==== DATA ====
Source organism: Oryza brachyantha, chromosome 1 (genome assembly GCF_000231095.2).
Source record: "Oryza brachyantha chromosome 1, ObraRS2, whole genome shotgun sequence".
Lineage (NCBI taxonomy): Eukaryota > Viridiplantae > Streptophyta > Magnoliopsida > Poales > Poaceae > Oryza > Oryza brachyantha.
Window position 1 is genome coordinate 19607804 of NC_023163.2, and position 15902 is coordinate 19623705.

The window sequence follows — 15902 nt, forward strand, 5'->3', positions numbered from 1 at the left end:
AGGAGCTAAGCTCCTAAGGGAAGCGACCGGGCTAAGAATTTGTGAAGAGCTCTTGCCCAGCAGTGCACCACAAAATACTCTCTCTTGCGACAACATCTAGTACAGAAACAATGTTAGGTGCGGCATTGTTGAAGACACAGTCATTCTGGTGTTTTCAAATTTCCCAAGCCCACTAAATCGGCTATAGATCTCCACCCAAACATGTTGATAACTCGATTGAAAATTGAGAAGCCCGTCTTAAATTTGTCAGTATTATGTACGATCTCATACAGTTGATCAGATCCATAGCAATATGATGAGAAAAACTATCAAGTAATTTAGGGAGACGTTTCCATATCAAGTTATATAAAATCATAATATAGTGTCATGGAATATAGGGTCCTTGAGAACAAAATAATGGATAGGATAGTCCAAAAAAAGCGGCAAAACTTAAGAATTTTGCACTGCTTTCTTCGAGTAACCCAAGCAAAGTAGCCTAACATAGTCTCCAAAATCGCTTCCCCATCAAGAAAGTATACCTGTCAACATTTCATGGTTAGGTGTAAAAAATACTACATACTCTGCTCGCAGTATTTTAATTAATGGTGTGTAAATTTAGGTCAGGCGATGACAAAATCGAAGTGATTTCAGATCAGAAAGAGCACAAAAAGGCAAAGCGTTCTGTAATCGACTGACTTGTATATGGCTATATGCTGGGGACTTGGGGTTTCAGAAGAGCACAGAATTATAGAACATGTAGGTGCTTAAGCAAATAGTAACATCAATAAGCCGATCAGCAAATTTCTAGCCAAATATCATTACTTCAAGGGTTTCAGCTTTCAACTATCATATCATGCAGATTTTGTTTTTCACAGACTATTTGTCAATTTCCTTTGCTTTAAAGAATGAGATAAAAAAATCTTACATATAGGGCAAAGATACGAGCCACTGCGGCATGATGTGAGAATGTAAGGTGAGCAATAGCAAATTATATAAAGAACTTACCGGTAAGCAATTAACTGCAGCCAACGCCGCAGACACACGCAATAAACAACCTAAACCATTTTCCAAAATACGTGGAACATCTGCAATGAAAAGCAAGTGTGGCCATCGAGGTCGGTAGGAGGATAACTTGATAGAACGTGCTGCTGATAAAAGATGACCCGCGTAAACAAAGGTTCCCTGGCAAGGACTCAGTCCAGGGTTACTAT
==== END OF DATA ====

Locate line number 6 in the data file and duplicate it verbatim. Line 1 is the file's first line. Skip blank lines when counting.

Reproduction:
AGGAGCTAAGCTCCTAAGGGAAGCGACCGGGCTAAGAATTTGTGAAGAGCTCTTGCCCAGCAGTGCACCACAAAATACTCTCTCTTGCGACAACATCTAGTACAGAAACAATGTTAGGTGCGGCATTGTTGAAGACACAGTCATTCTGGTGTTTTCAAATTTCCCAAGCCCACTAAATCGGCTATAGATCTCCACCCAAACATGTTGATAACTCGATTGAAAATTGAGAAGCCCGTCTTAAATTTGTCAGTATTATGTACGATCTCATACAGTTGATCAGATCCATAGCAATATGATGAGAAAAACTATCAAGTAATTTAGGGAGACGTTTCCATATCAAGTTATATAAAATCATAATATAGTGTCATGGAATATAGGGTCCTTGAGAACAAAATAATGGATAGGATAGTCCAAAAAAAGCGGCAAAACTTAAGAATTTTGCACTGCTTTCTTCGAGTAACCCAAGCAAAGTAGCCTAACATAGTCTCCAAAATCGCTTCCCCATCAAGAAAGTATACCTGTCAACATTTCATGGTTAGGTGTAAAAAATACTACATACTCTGCTCGCAGTATTTTAATTAATGGTGTGTAAATTTAGGTCAGGCGATGACAAAATCGAAGTGATTTCAGATCAGAAAGAGCACAAAAAGGCAAAGCGTTCTGTAATCGACTGACTTGTATATGGCTATATGCTGGGGACTTGGGGTTTCAGAAGAGCACAGAATTATAGAACATGTAGGTGCTTAAGCAAATAGTAACATCAATAAGCCGATCAGCAAATTTCTAGCCAAATATCATTACTTCAAGGGTTTCAGCTTTCAACTATCATATCATGCAGATTTTGTTTTTCACAGACTATTTGTCAATTTCCTTTGCTTTAAAGAATGAGATAAAAAAATCTTACATATAGGGCAAAGATACGAGCCACTGCGGCATGATGTGAGAATGTAAGGTGAGCAATAGCAAATTATATAAAGAACTTACCGGTAAGCAATTAACTGCAGCCAACGCCGCAGACACACGCAATAAACAACCTAAACCATTTTCCAAAATACGTGGAACATCTGCAATGAAAAGCAAGTGTGGCCATCGAGGTCGGTAGGAGGATAACTTGATAGAACGTGCTGCTGATAAAAGATGACCCGCGTAAACAAAGGTTCCCTGGCAAGGACTCAGTCCAGGGTTACTAT